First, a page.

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Thread: upper and lower fitting issues

  1. #15
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    Just to state the obvious... You don't have one of those little red wedges do you?
    NRA Life Member, ISRA Member, American GunSmith Institute Certified GunSmith, State of IL Certified Carry Concealed Instructor, NRA Instructor, NRA RSO.

    I do not suffer from TTD, Top Tier Disease.

  2. #16
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    Quote Originally Posted by CGS View Post
    Just to state the obvious... You don't have one of those little red wedges do you?
    No red wedges.

  3. #17
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    The only way to 100% avoid tolerance stacking issue is to buy a fitted upper and lower from the same factory. It would usually be advertised as fitted.

    If it fits, even if it requires some force, but you can take the rear pin in and out at the field, I wouldn't worry about it.
    Precision Delivery Systems (www.pdsrifles.com) Like us on Facebook
    Multi-Coastal Enterprises, LLC

  4. #18
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    What is tolerence stacking?

    Thanks
    NRA Life Member Since 1993

  5. #19
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    Quote Originally Posted by uniform64 View Post
    What is tolerence stacking?

    Thanks
    Tolerance stacking is a characteristic of mass production. If the pivot/takedown hole distance in the upper is at the far end of the tolerance and the holes in the lower are at the near end, along with all 4 bores being at their maximum material condition(MMC, small), then it may be that the pins will not slide into place(slip fit). Pounding the pins into place indicates an interference fit, an undesirable condition.

  6. #20
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    Here is an example. S I want to machine my own AR-15 hammer, but I don't want to use a blueprint. So I ask a friend to mold his hammer part and send it to me. Then I take a pair of calipers and take the measurements, and do my own drawing. Then I get on a CNC machine and make the part.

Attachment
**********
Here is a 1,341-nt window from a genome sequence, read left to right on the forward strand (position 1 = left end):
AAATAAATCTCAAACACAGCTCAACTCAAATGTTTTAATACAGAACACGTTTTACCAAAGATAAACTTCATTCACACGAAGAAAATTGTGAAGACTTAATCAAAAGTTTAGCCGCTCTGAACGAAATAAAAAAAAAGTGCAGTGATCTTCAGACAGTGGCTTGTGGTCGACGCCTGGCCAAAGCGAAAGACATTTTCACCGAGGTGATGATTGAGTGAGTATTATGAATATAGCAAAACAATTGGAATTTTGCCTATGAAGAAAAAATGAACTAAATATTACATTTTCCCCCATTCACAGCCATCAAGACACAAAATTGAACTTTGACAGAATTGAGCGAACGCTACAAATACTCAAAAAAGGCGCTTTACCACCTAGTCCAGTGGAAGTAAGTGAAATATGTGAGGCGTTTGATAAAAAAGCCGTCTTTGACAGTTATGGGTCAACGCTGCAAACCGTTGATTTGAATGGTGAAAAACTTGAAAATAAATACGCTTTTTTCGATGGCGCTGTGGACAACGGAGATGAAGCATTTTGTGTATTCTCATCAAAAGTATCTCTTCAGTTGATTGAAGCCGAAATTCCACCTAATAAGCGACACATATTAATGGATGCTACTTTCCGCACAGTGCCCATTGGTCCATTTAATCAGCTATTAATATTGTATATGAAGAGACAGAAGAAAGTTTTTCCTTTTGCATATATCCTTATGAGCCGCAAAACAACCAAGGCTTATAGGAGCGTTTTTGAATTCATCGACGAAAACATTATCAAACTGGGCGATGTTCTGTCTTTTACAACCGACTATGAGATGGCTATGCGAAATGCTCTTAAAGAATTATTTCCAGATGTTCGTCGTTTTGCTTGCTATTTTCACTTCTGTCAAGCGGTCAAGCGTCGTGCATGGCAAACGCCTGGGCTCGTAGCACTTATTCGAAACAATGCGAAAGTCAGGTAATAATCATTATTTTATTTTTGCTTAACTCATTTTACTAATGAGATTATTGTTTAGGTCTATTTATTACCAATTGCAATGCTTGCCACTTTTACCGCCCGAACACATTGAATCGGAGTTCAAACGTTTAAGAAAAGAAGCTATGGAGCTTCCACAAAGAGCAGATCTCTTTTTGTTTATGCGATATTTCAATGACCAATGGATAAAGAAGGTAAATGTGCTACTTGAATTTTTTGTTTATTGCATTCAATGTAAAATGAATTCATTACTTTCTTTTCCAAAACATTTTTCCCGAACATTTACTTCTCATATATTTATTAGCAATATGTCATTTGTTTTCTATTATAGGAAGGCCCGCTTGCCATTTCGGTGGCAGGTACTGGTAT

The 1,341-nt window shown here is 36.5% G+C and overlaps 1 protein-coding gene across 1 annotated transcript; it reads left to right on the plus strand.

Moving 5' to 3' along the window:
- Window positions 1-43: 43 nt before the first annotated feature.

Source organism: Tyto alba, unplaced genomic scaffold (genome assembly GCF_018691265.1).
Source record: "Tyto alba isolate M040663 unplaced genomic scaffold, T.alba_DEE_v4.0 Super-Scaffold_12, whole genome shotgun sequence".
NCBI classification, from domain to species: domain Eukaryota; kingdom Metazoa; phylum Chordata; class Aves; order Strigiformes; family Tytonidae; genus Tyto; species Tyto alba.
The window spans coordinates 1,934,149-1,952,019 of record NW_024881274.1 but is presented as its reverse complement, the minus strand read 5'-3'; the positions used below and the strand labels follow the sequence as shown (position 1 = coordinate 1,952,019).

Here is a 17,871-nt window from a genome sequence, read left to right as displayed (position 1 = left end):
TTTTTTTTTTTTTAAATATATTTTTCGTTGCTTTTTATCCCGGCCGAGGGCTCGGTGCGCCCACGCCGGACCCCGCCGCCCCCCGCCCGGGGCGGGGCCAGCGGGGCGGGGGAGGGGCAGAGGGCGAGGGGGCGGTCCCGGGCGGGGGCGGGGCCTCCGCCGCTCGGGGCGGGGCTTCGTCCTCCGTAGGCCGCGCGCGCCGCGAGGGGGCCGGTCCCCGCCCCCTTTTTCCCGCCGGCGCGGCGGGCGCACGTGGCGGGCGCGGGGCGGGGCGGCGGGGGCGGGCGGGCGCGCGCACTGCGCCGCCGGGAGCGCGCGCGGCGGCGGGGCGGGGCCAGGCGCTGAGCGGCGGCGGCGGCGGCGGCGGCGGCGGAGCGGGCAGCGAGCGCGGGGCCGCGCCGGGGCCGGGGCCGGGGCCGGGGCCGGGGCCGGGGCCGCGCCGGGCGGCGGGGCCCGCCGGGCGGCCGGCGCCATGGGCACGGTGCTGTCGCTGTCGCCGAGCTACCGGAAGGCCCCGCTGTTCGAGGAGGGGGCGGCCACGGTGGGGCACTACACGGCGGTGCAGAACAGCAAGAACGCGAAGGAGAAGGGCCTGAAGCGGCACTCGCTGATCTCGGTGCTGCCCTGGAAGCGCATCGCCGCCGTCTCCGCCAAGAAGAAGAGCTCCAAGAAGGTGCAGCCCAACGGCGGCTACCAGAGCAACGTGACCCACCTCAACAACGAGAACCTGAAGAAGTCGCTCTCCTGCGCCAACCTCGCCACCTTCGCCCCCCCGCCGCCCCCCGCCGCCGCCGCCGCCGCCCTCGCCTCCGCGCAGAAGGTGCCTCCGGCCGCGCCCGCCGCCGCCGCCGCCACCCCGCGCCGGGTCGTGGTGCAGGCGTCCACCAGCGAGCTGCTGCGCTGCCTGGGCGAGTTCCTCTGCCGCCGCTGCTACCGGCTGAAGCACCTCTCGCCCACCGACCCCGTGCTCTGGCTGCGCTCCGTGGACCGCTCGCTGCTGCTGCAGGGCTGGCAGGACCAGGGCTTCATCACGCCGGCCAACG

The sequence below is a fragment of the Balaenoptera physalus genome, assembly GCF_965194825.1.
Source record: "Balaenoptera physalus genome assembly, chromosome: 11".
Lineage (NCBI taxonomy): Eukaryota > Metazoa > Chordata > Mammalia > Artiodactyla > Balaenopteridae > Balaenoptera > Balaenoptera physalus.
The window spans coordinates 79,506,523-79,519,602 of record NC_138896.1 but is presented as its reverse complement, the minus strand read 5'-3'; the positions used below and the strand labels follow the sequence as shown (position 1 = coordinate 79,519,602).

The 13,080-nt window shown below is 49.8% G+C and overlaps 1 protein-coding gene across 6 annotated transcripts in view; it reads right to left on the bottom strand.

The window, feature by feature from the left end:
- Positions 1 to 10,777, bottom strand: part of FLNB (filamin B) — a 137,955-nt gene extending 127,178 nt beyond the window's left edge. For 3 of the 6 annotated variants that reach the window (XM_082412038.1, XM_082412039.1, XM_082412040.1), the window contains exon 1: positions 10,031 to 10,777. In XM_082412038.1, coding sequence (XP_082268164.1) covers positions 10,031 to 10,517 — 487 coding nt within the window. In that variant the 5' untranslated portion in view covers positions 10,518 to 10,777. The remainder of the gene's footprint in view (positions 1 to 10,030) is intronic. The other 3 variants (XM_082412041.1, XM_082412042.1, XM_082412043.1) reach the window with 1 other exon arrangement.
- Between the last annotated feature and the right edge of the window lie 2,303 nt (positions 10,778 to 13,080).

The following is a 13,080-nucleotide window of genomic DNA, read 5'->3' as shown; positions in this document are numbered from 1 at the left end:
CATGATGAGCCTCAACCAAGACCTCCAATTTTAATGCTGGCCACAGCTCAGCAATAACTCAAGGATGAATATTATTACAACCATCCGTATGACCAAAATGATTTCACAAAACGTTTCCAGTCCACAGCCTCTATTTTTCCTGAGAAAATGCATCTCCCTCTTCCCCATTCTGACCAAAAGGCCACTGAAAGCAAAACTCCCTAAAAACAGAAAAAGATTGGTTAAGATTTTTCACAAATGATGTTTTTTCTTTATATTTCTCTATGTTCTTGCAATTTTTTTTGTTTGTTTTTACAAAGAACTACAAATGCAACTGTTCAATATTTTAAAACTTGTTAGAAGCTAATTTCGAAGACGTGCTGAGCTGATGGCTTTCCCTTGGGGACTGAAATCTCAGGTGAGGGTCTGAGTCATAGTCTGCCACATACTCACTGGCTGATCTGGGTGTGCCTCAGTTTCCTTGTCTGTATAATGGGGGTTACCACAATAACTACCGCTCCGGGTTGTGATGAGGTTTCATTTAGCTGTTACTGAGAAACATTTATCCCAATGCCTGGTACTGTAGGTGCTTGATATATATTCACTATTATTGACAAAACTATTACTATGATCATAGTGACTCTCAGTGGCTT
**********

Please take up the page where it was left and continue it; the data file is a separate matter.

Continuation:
Say the mold was only accurate to +-0.02" (Just example numbers here)
    The calipers were calibrated and rated to be accurate to +- 0.01"
    Then say my CNC machine will machine parts to 0.02" accuracy.
    Then the dimensions of my finished part may be up to 0.05" off. Because the tolerances were stacked.

    Theoretically that doesn't mean the part will be off by whatever the total sum comes out to be (in this case, 0.05), but it can be that much off.

    I don't really know what the industry does to manufacture these receivers, but potentially something like this can happen:
    Brand A and B are AR-15 receiver manufacturers. They each use a different point in the part to measure the dimensions. So Brand A has holes that tend to be off towards the forward part of the rifle, but brand B tends to go other way. Even though both manufacturers made both parts within milspec tolerances, the upper may be out of spec with the lower.

    In reality I think most manufacturers generally machine things the same way; there may be differences in material, overall tolerances, quality control, etc. But an example like above where tolerances can stack isn't going to happen between most manufacturers.

    My personal experience is the same. I've also not had many customers complaining about parts not fitting between different manufacturers. But I still may be wrong, so please take this bit with a grain of salt.
    Precision Delivery Systems (www.pdsrifles.com) Like us on Facebook
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  7. #21
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    Quote Originally Posted by dwkfym View Post
    Here is an example.

    Say the mold was only accurate to +-0.02" (Just example numbers here)
    The calipers were calibrated and rated to be accurate to +- 0.01"
    Then say my CNC machine will machine parts to 0.02" accuracy.
    Then the dimensions of my finished part may be up to 0.05" off. Because the tolerances were stacked.

    Theoretically that doesn't mean the part will be off by whatever the total sum comes out to be (in this case, 0.05), but it can be that much off.

    /snip.
    That is actually a precision and accuracy issue. Tolerances are set in the engineering print and the part is either pass/fail per the drawing.

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